Hemerocallis 'Stephanie Returns' PP18538
Photo Courtesy of Walters Gardens, Inc.
| ||Series Name: HAPPY EVER APPSTER® Daylilies|
Common Name: Daylily
Named for our friend, the Perennial Diva Stephanie Cohen, this little daylily really packs a punch! Like its parent, ‘Rosy Returns’, this is a short daylily with smaller but extremely plentiful blossoms produced for about 90 days in zone 6.
The 4” bicolor blossoms display a unique blend of light peachy pink, ruffled petals with a narrow, purple eye, radiant yellow throat, purple midribs, and reddish veining. The recurved sepals are a deeper rose purple. They are presented atop slender, well-branched and very heavily budded scapes in early summer followed by nearly continuous bloom for the rest of the summer. Several flower scapes are produced from each fan, and this vigorous daylily can form up to six fans per year.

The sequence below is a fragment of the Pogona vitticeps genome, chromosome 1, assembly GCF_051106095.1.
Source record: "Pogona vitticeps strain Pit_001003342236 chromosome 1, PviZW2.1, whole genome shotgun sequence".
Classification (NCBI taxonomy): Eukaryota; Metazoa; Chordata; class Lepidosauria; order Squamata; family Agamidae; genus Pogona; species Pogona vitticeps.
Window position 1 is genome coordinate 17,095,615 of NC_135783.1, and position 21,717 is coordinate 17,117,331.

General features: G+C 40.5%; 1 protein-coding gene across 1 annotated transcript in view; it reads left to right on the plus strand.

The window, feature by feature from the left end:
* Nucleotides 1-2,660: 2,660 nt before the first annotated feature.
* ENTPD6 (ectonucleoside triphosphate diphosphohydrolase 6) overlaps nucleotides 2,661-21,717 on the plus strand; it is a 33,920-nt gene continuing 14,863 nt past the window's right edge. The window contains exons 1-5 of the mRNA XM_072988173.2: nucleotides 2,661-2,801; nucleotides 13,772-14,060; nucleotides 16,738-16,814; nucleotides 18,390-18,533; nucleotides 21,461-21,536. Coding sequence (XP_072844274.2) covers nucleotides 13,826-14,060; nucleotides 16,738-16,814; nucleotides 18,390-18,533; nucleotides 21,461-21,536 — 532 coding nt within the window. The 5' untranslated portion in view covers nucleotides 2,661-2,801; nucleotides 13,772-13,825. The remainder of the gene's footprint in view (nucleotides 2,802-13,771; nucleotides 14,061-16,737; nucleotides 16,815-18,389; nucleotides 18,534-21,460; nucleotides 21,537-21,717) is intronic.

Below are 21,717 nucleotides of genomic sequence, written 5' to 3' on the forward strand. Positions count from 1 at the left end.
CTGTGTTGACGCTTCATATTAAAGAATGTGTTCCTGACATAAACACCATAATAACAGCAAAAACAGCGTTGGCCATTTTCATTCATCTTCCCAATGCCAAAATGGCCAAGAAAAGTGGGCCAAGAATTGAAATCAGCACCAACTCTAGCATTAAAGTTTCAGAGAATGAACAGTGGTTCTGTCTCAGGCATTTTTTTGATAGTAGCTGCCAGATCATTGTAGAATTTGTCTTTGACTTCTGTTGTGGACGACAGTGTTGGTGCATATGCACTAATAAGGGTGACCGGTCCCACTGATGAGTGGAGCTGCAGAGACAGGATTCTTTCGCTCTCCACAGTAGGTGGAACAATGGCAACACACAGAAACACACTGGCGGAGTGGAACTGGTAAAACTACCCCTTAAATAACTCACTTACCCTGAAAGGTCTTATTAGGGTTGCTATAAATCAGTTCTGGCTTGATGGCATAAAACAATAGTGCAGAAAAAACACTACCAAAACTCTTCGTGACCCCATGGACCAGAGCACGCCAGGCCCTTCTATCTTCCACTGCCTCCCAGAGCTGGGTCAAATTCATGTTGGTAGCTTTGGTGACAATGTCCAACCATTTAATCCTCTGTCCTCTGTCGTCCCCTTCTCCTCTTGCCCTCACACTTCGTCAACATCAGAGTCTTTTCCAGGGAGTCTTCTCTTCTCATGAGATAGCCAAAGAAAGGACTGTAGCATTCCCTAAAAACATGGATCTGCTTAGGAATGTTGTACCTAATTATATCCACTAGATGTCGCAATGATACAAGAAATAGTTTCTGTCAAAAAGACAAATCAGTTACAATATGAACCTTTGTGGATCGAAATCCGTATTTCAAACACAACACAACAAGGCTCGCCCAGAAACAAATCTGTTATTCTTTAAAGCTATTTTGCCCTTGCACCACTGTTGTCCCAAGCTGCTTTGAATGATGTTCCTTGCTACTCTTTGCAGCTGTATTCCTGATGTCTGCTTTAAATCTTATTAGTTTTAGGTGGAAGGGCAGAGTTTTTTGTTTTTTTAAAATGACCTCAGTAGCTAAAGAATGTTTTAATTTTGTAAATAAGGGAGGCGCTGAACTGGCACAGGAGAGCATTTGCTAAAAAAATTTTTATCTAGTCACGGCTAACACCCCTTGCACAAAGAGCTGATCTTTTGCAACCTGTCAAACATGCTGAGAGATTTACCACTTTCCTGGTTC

If you’ve had enough of Stella and are ready to try something with a softer color palette, try Stephanie!
Daylilies can survive many harsh conditions that other plants cannot including: polluted city environments, slopes, poor and dry soils, near pavement that is salted in winter, and under Black Walnut trees (not affected by juglone).
Origin: Not Native to North America
Sun or Shade?:
Full sun (> 6 hrs. direct sun)
Part shade (4-6 hrs. direct sun)
Wet or dry?:
Low water needs
Average water needs
Want to see wings?:
Need critter resistant plants?:
How fast should it grow?:
When should it bloom?:
How's your soil?:
Sweet or Sour Soil?:
Acidic Soil (pH < 7.0)
Neutral Soil (pH = 7.0)
Alkaline Soil (pH > 7.0)
What's your garden style?:
Daylilies are some of the easiest perennials to grow and are a good choice for any gardener, from the beginner to the professional. These are tough, adaptable plants that will grow in any soil, from normal to slightly wet to dry. Older varieties are able to bloom if planted in partial shade, but most of the newer introductions need full sun for best performance. Likewise, older varieties tend to spread more rapidly than the newer hybrids. Plants should be deadheaded for cosmetic purposes, but in most cases this will not extend the bloom time.
Daylilies were eaten as food in China and Japan.